As somewhat of a joke, I rep my hometown of Wilmington, Delaware seriously. I can't help but remember the place I spent the first 26 years and three weeks of my life before I embarked on this current journey in October. If you've come in contact with me offline, online, through Blogger, whatever, you can tell that I'm not exactly what Plies would call "street-approved." Considering where I grew up, you'd never believe it.
Much like Anyhood, USA, Wilmington's East Side is faced with deterioration after being pounded relentlessly by the drug game, jobs lost and/or cut along with the White Flight back to the city. Wilmington, once predominately white, turned into a black town during the 1968 riots following the outrage over Dr. King's assassination. Now that Wilmington has become a force in the banking world, urban renewal and gentrification are at an all-time high, and East Side seems to be next on the list for places to be torn down, blacks to be pushed out and whites to be ushered in with a police escort.
I was privy to watch this development, this multi-layered happening from age 10 on, and I was usually the one of the few kids who had a strong family structure that cared what we were doing. My mother, a social worker who dealt with people who felt like her agency owed them money to turn their lights on even though they would spend their money on other things, felt like her kids were not going to be another statistic, so she kept me and my younger sis in after school programs, playing sports, and encouraging us to basically do better.
While we were fortunate enough to have things to distract us from the war zone, my mom did NOT shelter us either. She would tell us about folks she went to school with, use to be pretty/handsome/sharp/slick/fast, and now they're asking folks for a couple of bucks for the next high. It was shocking to see in a lot of cases, and to this day that's why I've never had a drink, much less smoked or sniffed anything.
Before I go any further, this AIN'T a Bill Cosby situation. Never in my wildest dreams will I be removed from inner-city and black life for DECADES, then come running back and telling my people what's wrong with THEM, as if I'm not a part of them or not one of them. I was just fortunate enough to have a mother who cared. I know a gang of kids with the right guidance could be in better positions than I'm in right now.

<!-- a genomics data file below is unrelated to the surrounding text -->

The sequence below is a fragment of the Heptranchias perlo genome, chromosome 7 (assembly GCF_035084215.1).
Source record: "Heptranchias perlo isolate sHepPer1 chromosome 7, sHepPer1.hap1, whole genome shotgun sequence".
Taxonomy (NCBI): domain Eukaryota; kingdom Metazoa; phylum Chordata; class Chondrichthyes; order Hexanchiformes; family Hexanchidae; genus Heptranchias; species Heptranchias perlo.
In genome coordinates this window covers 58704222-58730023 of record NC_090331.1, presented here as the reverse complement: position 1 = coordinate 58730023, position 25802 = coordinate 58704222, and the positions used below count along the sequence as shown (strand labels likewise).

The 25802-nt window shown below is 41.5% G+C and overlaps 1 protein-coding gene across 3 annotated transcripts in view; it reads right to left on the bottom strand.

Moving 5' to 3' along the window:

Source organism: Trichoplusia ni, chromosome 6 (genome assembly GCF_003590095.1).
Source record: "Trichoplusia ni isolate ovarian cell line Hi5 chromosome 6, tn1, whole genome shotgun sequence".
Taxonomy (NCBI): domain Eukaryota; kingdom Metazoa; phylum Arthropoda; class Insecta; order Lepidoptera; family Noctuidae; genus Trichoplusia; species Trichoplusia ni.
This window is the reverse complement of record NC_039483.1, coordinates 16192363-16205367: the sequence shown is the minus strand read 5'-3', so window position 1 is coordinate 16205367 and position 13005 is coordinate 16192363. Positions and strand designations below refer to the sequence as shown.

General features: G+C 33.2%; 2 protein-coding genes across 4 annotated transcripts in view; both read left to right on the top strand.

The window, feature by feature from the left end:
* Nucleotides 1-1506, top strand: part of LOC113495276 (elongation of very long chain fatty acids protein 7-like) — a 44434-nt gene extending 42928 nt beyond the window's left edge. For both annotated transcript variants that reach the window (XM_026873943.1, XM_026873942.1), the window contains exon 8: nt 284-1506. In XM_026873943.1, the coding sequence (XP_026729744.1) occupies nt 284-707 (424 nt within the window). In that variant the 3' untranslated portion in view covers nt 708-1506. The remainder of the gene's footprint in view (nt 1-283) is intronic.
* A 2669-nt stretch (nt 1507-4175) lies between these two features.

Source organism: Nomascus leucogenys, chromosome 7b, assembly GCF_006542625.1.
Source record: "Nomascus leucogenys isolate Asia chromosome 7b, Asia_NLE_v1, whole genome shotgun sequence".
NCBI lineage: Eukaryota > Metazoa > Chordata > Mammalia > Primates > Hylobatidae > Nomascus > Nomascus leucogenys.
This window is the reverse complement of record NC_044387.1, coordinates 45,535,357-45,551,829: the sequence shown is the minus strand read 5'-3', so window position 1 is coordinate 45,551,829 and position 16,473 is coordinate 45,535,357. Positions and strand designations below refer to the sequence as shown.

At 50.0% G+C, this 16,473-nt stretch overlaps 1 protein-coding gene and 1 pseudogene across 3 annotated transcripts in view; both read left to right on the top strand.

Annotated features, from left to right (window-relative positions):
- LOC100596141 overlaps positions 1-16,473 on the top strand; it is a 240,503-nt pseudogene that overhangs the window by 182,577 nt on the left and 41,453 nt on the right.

Such is the dichotomy I'm faced with. I'm proud of where I came from, I'm blessed to have been afforded an opportunity to improve myself. So where do I stand? What side of the fence am I on? Quite frankly, the black side. That's who I am, that's what I'm proud to be, and that's who I want to see excel in the world. The only reason I'm so unsure about these ramblings is that from time to time, my blackness comes into question because of two things; my voice and my upbringing.
My voice, well...Those of you who have heard me on Utterz (blame Jameil) know that despite my heavy stature, dark complexion and strong features, I sound pretty much like a mouse. Or an emo gothic white chick, whichever you prefer. I can't tell you how many times I've either been called Ms. Stevens on the phone or have people's jaws drop when I open my mouth to speak, and that's fine. It's the random "damn you sound white," and "you talk like a white boy" comments that irk my life. Of course that only comes random phone conversations with women I haven't met in person before and it just makes for more self-esteem issues when the "white" thing comes up.
My upbringing, once again I'm fortunate, but I can't help but wonder what life would be like if my mother wasn't as active and involved in our dealings outside of the house? Would I have stayed the course after high school and find my way to DSU and journalism? Would I finally have the courage to speak up and handle my business like an adult should? Sure I might've discovered sex a little quicker, but that's about it. So why do I feel guilty that my mom gave a damn? I have no idea.
The rare times I am back home, I see some guys I grew up with and all they say is "man, you're doing big things, keep it up." And my heart aches for them. Those dudes feel like their lives are over because they're stuck in something right now. I want to say "look, I got lucky. I just was too chicken to do what you guys did, but it ain't over for you yet." Yet and still with a failing economy and laws designed for young black men to fail after making mistakes, I can't help but wonder if I'm hoping against hope.
I've never looked at myself as an Oreo or being special or different because of my voice and upbringing, but I do feel like I question my own blackness because I've never seen my mom strung out on drugs, I didn't have to work odd jobs to put diapers on my younger siblings, and that I never have had the cuffs put on me *knocks on wood*
Another part of me doesn't question it however, because I'm bold enough to check my co-workers on any borderline racist spiel that might be tempted to throw out there, I still think God's greatest creation was the black woman and I'm in love with the idea of the rebirth of a black community (commerce, church, schooling, etc.). I want to see us succeed in the faces obscured by Klan hoods.
So I guess I contradicted my title. There isn't a price to being raised right -- just benefits. Ones that I hope future generations will reap from for a long time.